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Get a Life, Chloe Brown
Get a Life, Chloe Brown
Talia Hibbert | 2019 | Romance
10
10.0 (1 Ratings)
Book Rating
Enemies to Lovers (4 more)
Sunshine Character with a Grumpy Character
Invisible Illness Representation
Amazing Characters
Great Banter
Best Romance of 2019
I read this book a few months ago, thanks to Libro.fm's influencer program. I saw quite a few of my favorite blogs reviewing/talking about this book, so I knew I had to read it. I've waited a while to write this book review simply because I loved it so much. Get A Life, Chloe Brown is one of those books that will stay with you for a while after. I struggled to write this book review because nothing will do justice to how much I loved this book. I seriously want to shove it into everyone's hands and tell them to read it.

The narration for this book was outstanding. Adjoa Andoh narrated this book to perfection. Her voices, her attitude, everything was executed incredibly well. I always knew who was talking and never once questioned her narration. She brought this story to life & I loved every second of it.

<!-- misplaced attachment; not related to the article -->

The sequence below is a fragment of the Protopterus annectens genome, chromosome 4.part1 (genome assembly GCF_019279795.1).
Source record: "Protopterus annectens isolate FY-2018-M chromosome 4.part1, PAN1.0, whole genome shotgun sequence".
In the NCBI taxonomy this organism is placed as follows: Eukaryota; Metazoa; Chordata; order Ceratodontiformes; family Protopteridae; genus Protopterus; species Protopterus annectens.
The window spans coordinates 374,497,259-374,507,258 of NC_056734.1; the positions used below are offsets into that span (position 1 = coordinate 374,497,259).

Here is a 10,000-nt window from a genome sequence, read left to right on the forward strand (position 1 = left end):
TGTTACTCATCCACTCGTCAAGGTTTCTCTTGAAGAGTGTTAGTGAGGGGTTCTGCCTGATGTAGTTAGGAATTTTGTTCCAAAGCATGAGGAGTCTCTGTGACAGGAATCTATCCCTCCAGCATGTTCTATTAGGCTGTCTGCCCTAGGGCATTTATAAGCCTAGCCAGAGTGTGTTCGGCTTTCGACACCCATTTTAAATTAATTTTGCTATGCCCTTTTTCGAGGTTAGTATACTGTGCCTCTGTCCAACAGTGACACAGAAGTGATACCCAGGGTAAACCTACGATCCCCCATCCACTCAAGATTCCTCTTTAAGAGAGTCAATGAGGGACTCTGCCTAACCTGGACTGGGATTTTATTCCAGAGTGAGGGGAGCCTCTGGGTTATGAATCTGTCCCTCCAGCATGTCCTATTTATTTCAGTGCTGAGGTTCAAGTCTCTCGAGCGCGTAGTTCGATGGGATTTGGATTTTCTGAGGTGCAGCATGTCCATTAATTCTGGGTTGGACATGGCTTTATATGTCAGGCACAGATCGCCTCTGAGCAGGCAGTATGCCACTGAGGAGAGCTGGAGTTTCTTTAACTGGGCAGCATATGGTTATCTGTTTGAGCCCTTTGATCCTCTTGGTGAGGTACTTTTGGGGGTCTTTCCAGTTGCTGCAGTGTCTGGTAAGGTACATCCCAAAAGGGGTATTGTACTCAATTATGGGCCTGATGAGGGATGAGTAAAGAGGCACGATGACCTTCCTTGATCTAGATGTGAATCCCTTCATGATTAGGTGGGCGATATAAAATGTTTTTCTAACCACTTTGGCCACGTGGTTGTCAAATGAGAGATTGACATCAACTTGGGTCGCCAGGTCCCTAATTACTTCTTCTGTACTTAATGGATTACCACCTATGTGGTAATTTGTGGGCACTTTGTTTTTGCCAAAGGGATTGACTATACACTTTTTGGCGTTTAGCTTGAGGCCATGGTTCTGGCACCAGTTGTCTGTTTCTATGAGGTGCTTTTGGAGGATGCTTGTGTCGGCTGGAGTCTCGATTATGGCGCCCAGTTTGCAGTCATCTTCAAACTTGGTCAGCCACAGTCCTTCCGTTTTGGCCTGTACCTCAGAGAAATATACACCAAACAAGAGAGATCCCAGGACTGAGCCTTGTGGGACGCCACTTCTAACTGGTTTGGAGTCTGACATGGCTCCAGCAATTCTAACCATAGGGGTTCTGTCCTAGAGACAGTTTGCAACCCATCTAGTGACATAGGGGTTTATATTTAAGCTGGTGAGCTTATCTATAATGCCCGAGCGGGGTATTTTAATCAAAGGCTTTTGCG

What I loved the most about this book was the banter. Seriously, Talia Hibbert should get an award for verbal sparring. As you all know by now, banter is my catnip & I couldn't help but squee at the interactions between Red & Chloe. The author genuinely made me love each character more than I thought possible. Both Characters were realistic and had their faults. I loved seeing them work through their issues and grow.

I also loved that this book included so many of my favorite tropes. Enemies to lovers is hands down one of my favorite tropes, so when paired with a sunshine character with a grumpy character, I was in heaven. Talia Hibbert also executed the enemies to lover trope incredibly well. This trope is hit, or miss and so many things can go wrong. The fact that this was done to perfection still has me wowed.

I wouldn't do this book justice if I didn't mention that Talia Hibbert also handled invisible illnesses, domestic abuse, and some hard-hitting issues with compassion and accuracy. I loved that Chloe has fibromyalgia, and I genuinely appreciated how accurate it was. I also was thankful that this illness was present but didn't define Chloe. Chloe was three dimensional, and fibromyalgia didn't make up the core basis for who she was. It was beautiful to see Chloe as the main character, and I appreciated how well this story came together.

As you can tell, I loved this book. It's probably one of my all-time favorite books I have read. I loved the banter, the tropes, and the execution. Talia Hibbert should write a master class on banter. I honestly can't wait to dive into her backlist and have bought this book the second I could.